The NRC’s decision to reopen the environmental study is significant because it delays an agency decision on whether to grant the new license, which would keep the plant operating another 40 years. Depending on what the agency learns about leaks, the NRC could shorten the time the license is good for or take enforcement action against Westinghouse.

Thursday’s announcement was welcome news to many in the crowd gathered at a county building adjacent to Lower Richland High School.

“I am elated that they are opening this back up,’’ said Virginia Sanders, a Lower Richland resident who works with the national Sierra Club. “How can you give a license based on this information? The people who are most negatively impacted should have input on whether that license should be renewed.’’

During the meeting, people also learned that the S.C. Department of Health and Environmental Control had tested seven private wells and a public well to determine whether uranium and other radioactive pollutants had seeped into drinking water. Many are concerned that leaks at Westinghouse have polluted groundwater that they depend on for drinking. The public well tested is for a small utility, the Hopkins Community Water System, DHEC said Friday.

Here is what you need to know about the Westinghouse nuclear fuel plant, Columbia, SC location.

DHEC says it does not believe contamination on the Westinghouse property would affect drinking wells because groundwater flows away from populated areas toward the Congaree River. But officials said the department had tested wells in the area to make sure. Full test results will not be available for several weeks, at which time DHEC will announce its findings, said Mike Marcus, the agency’s water bureau chief. The agency is testing for uranium, radium, heavy metals and nitrates, among other things.

Marcus said the agency is now considering whether to test to see if radioactive contaminants have reached the Congaree River.

Thursday’s meeting drew an array of questions from Lower Richland residents and environmentalists, who expressed concern about Westinghouse’s operating practices and any effect the plant might have on the area. Among the questions were whether more wells would be tested.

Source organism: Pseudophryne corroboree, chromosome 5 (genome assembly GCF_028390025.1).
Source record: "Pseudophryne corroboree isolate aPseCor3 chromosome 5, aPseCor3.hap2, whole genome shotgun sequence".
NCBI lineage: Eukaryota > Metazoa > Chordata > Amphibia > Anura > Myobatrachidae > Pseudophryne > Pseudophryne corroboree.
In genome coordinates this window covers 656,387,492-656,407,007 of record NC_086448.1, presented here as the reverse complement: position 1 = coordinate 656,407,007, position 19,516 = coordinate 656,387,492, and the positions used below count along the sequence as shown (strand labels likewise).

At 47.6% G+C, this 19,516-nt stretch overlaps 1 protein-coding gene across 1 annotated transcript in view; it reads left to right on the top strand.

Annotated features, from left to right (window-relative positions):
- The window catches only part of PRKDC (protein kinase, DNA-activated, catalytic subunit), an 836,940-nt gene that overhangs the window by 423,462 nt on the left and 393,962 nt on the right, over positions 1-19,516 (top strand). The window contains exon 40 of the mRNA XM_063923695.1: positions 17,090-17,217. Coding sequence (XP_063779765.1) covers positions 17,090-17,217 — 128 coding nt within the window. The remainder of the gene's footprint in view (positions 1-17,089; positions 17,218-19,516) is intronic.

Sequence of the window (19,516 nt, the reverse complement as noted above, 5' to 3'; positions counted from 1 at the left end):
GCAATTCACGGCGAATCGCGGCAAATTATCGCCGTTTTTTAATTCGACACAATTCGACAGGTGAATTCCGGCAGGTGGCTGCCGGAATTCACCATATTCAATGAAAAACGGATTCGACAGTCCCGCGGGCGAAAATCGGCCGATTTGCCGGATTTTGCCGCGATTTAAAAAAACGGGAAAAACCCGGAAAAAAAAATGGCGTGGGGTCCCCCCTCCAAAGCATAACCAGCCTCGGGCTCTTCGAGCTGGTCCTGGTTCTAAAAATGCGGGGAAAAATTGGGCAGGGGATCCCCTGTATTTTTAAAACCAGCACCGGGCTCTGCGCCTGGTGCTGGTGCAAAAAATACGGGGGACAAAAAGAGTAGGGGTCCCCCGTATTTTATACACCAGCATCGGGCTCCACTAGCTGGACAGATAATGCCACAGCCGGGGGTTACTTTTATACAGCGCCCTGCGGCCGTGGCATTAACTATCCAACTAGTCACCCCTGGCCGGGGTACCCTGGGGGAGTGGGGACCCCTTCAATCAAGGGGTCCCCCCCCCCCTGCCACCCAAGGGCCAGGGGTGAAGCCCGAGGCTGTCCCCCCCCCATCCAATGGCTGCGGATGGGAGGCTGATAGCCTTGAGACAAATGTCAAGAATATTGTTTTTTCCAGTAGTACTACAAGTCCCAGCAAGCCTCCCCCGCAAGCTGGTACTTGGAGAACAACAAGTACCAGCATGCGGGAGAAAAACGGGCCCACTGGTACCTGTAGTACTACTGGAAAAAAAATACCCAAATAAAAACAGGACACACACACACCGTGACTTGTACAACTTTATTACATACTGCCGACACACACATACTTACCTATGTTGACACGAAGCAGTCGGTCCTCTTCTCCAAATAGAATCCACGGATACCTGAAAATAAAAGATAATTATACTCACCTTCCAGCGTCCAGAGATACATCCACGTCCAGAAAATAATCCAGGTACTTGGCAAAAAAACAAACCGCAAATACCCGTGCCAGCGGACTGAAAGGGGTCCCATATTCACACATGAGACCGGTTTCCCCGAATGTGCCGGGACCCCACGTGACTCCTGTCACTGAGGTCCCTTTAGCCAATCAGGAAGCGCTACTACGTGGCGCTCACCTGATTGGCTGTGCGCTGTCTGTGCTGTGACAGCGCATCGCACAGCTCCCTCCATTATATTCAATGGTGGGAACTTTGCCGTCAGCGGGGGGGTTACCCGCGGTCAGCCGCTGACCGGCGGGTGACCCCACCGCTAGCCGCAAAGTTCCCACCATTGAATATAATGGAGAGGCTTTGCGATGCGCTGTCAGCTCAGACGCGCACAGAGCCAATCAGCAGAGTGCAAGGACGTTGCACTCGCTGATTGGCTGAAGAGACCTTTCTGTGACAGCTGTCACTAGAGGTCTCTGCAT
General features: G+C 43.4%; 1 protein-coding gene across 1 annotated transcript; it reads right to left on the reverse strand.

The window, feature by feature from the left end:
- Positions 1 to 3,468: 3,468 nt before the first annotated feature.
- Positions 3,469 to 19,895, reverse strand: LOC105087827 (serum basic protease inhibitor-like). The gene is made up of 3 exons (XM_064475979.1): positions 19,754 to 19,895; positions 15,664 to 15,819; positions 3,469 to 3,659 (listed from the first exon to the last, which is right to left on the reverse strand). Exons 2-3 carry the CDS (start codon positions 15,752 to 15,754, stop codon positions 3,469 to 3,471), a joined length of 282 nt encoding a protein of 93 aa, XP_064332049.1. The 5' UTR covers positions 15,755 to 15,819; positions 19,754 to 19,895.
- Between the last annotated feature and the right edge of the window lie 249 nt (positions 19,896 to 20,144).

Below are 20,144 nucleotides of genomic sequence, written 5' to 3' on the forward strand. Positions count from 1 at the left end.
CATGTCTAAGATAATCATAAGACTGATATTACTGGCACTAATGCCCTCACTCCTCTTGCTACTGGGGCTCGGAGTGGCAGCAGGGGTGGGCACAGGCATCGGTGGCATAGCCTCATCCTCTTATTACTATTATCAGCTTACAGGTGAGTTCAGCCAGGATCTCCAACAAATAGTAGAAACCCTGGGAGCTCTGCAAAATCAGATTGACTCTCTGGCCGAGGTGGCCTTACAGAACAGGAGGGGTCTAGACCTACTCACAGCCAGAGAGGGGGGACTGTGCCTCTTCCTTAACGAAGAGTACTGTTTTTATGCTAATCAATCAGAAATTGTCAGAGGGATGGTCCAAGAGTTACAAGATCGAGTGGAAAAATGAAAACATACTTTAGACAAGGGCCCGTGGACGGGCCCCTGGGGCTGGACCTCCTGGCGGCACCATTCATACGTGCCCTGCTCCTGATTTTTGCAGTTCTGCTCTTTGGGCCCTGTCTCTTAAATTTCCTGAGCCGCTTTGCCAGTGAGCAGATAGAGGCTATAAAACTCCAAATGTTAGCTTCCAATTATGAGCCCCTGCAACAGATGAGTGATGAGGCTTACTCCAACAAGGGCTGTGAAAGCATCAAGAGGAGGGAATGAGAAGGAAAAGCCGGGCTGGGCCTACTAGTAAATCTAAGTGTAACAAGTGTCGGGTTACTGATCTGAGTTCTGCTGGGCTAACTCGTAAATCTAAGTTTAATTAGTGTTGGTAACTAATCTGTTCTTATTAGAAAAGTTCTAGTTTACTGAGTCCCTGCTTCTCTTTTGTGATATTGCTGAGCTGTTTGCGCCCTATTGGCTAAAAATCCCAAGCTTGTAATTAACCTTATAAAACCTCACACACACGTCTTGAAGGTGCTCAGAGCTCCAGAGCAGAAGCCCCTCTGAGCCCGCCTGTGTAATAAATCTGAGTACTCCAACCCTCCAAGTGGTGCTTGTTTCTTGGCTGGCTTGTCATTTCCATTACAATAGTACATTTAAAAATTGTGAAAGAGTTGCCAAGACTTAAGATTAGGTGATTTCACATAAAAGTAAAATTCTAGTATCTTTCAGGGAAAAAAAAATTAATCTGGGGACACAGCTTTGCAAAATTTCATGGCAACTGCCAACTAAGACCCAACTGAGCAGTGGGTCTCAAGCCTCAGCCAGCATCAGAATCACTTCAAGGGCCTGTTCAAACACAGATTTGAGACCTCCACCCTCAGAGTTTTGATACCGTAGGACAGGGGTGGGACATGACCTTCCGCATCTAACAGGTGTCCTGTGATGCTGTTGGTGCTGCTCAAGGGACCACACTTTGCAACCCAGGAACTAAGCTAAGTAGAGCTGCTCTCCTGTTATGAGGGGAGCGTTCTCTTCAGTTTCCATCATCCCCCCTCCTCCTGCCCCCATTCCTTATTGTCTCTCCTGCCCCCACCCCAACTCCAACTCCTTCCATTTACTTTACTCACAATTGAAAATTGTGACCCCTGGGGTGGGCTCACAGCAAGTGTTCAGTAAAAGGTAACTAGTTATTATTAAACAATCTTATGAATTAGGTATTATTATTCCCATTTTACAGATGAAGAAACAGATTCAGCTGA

Richland County Councilwoman Dalhi Myers said she is working to tap emergency county funds to help pay for more well testing in the area.

Some of those attending the public session, set up by County Councilman Norman Jackson, said Westinghouse should pay for the tests because the company has polluted groundwater on the property.

The Westinghouse plant opened in 1969 in a rural area of Richland County. The plant is a major employer for the Columbia area with more than 1,000 workers. It makes nuclear fuel rods that are used by many of the nation’s atomic power plants.

The plant, however, has had plenty of troubles through the years. It has had dozens of run-ins with the NRC over nuclear safety issues and has polluted groundwater on the site. Some of the groundwater pollution has existed since the 1980s. Efforts to clean up groundwater have not succeeded in ridding the site of contamination.

Westinghouse has said it is trying to instill a new safety culture at the plant, bringing in new management several years ago that is now working with the NRC to learn more about leaks. But a top official conceded during a recent community meeting that the company has not done a good job of staying in touch with the community.

Citizens have since formed their own committee to monitor Westinghouse. The area near the site is composed of a mixture of modest homes and exclusive hunt clubs. The site is on Bluff Road between Congaree National Park and Interstate 77, just outside Columbia.